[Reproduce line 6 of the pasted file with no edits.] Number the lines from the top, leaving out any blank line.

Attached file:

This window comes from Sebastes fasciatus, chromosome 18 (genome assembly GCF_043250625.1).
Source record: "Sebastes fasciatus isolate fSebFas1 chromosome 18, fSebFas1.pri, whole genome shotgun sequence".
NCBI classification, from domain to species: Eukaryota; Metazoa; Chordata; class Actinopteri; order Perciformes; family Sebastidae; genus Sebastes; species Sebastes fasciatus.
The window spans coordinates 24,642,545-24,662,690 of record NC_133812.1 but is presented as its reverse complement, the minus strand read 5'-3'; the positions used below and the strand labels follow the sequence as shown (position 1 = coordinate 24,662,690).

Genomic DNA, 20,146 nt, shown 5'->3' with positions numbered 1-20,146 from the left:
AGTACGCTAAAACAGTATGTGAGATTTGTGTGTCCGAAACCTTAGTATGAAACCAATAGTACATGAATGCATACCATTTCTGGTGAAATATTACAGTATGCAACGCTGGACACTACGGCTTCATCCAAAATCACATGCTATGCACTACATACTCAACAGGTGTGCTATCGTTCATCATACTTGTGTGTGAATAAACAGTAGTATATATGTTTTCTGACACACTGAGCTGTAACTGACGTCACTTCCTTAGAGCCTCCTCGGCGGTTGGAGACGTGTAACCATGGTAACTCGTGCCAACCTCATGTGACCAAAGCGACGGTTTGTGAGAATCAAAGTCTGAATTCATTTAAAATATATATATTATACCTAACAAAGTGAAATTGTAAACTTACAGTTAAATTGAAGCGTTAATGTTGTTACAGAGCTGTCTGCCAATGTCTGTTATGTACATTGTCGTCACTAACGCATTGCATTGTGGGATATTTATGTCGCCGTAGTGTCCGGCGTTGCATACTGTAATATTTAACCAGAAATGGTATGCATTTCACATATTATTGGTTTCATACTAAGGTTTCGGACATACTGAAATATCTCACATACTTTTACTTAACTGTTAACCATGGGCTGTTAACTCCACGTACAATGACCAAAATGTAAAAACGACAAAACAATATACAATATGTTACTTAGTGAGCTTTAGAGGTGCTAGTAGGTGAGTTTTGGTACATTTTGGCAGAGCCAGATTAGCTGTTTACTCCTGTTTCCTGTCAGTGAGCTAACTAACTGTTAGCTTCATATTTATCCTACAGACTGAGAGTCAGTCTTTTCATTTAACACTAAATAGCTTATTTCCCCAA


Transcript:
AGTACGCTAAAACAGTATGTGAGATTTGTGTGTCCGAAACCTTAGTATGAAACCAATAGTACATGAATGCATACCATTTCTGGTGAAATATTACAGTATGCAACGCTGGACACTACGGCTTCATCCAAAATCACATGCTATGCACTACATACTCAACAGGTGTGCTATCGTTCATCATACTTGTGTGTGAATAAACAGTAGTATATATGTTTTCTGACACACTGAGCTGTAACTGACGTCACTTCCTTAGAGCCTCCTCGGCGGTTGGAGACGTGTAACCATGGTAACTCGTGCCAACCTCATGTGACCAAAGCGACGGTTTGTGAGAATCAAAGTCTGAATTCATTTAAAATATATATATTATACCTAACAAAGTGAAATTGTAAACTTACAGTTAAATTGAAGCGTTAATGTTGTTACAGAGCTGTCTGCCAATGTCTGTTATGTACATTGTCGTCACTAACGCATTGCATTGTGGGATATTTATGTCGCCGTAGTGTCCGGCGTTGCATACTGTAATATTTAACCAGAAATGGTATGCATTTCACATATTATTGGTTTCATACTAAGGTTTCGGACATACTGAAATATCTCACATACTTTTACTTAACTGTTAACCATGGGCTGTTAACTCCACGTACAATGACCAAAATGTAAAAACGACAAAACAATATACAATATGTTACTTAGTGAGCTTTAGAGGTGCTAGTAGGTGAGTTTTGGTACATTTTGGCAGAGCCAGATTAGCTGTTTACTCCTGTTTCCTGTCAGTGAGCTAACTAACTGTTAGCTTCATATTTATCCTACAGACTGAGAGTCAGTCTTTTCATTTAACACTAAATAGCTTATTTCCCCAA